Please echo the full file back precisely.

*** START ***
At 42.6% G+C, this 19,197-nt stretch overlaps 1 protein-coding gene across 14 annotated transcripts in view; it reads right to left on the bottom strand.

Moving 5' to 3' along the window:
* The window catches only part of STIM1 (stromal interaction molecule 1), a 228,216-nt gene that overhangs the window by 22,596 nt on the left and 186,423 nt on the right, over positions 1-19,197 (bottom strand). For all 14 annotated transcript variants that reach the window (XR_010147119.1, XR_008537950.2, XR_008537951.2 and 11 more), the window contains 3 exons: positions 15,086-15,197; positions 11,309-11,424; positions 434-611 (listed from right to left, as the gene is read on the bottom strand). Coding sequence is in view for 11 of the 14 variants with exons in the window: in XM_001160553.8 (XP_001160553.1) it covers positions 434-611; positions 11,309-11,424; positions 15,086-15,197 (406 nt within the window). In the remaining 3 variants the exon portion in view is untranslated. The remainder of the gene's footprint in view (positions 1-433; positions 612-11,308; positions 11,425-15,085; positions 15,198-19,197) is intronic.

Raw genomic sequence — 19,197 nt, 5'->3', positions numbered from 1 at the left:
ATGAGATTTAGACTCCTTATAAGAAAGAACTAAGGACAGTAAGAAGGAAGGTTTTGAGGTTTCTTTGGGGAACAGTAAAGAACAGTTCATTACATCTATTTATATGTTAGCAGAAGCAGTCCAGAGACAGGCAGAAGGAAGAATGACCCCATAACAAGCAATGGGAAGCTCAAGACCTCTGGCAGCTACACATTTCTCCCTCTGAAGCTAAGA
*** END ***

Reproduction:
At 42.6% G+C, this 19,197-nt stretch overlaps 1 protein-coding gene across 14 annotated transcripts in view; it reads right to left on the bottom strand.

Moving 5' to 3' along the window:
* The window catches only part of STIM1 (stromal interaction molecule 1), a 228,216-nt gene that overhangs the window by 22,596 nt on the left and 186,423 nt on the right, over positions 1-19,197 (bottom strand). For all 14 annotated transcript variants that reach the window (XR_010147119.1, XR_008537950.2, XR_008537951.2 and 11 more), the window contains 3 exons: positions 15,086-15,197; positions 11,309-11,424; positions 434-611 (listed from right to left, as the gene is read on the bottom strand). Coding sequence is in view for 11 of the 14 variants with exons in the window: in XM_001160553.8 (XP_001160553.1) it covers positions 434-611; positions 11,309-11,424; positions 15,086-15,197 (406 nt within the window). In the remaining 3 variants the exon portion in view is untranslated. The remainder of the gene's footprint in view (positions 1-433; positions 612-11,308; positions 11,425-15,085; positions 15,198-19,197) is intronic.

Raw genomic sequence — 19,197 nt, 5'->3', positions numbered from 1 at the left:
ATGAGATTTAGACTCCTTATAAGAAAGAACTAAGGACAGTAAGAAGGAAGGTTTTGAGGTTTCTTTGGGGAACAGTAAAGAACAGTTCATTACATCTATTTATATGTTAGCAGAAGCAGTCCAGAGACAGGCAGAAGGAAGAATGACCCCATAACAAGCAATGGGAAGCTCAAGACCTCTGGCAGCTACACATTTCTCCCTCTGAAGCTAAGA